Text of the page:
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The epic's exact date has been a source of much controversy. According to Diskhitar, the work was written in the second century CE. He points out that the book makes no reference to the Pallava dynasty of Kanci, implying that the work was written before the Pallavas rose to power (between 200 and 350 CE). However, another historian, Kamil Zvelebil, claims that the epic cannot be traced before the 5th century since the language, style, and structure of the epic reflects later works rather than Sangam literature. Sangams are academic gatherings or academies of academics and poets that took place in Tamil Nadu during the 3rd and 2nd centuries BCE. Parthasarathy agrees with this assertion, claiming that the work was not written well before 6th century CE. Nevertheless, scholarly agreement favours Dikshitar's date of the book, and it is widely accepted as authoritative.

The Story

Silappadikaram opens with the marriage of Kannagi and Kovalan, the offspring of renowned merchants, in the Chola kingdom's capital of Puhar. Kovalan, on the other hand, abandons Kannagi for a famed prostitute named Madhavi after a brief period of wedded bliss. Kovalan is so engrossed in his sensuous and cultural interests that he forgets about his wife. However, on the occasion of Lord Indra's festival, Madhavi performs a ballad about a woman who has been deceived in love.This leads Kovalan to doubt Madhavi's loyalty. He leaves her with a wounded feeling of dignity and returns to Kannagi, who takes him back without hesitation.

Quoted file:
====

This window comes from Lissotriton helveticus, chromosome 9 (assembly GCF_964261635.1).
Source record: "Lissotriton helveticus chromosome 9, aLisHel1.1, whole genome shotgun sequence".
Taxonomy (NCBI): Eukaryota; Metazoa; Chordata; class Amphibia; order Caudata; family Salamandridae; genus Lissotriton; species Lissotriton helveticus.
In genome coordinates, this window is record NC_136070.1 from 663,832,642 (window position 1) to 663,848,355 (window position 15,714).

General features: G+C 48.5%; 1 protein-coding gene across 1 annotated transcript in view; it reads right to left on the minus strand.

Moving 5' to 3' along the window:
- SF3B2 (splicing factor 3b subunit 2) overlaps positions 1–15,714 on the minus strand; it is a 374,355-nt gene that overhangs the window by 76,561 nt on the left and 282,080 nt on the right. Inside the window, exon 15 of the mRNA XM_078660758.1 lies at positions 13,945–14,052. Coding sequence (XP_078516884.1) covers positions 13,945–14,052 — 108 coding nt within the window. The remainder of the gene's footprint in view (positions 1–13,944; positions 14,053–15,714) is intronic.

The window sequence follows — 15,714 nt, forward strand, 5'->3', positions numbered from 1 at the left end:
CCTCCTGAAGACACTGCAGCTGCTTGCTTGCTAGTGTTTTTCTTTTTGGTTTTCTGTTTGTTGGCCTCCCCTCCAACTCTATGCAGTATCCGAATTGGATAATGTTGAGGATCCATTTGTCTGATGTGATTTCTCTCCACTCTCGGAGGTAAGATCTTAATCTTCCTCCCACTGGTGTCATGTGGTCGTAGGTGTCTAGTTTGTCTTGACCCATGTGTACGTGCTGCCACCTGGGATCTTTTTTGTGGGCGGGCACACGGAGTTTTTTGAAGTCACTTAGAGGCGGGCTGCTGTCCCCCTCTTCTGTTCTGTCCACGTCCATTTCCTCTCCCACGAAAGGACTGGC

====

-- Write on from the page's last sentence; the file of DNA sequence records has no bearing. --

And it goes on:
Following that, the reunited couple decides to start a new life in the Pandya realm of Madurai. However, because Kovalan had spent all of his money on Madhavi, they decide to sell Kannagi's anklet, which is her sole surviving piece of jewellery, in order to get the funds needed to establish a company.

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They set off on foot for a long trek before arriving at their goal. Kovalan travels to the city the next day to sell one of the anklets to a jeweller. The appearance of various ominous signs before his departure. The dishonest goldsmith, on the other hand, has his own sinister plans. He informs Neduncheliyan, the Pandyan king, that Kovalan has stolen the queen's anklet. Of fact, the true thief is the jeweller himself. The king, desperate to appease his queen following a fight, orders Kovalan's quick abduction and death without a trial. His commands are obeyed. Kannagi goes to the city after learning of her husband's tragic destiny and discovers him dead in a puddle of blood. She bursts into the palace, enraged, and arrests the king. She hurls the other anklet (of the pair) to the ground, shattering it and revealing the diamonds studded therein.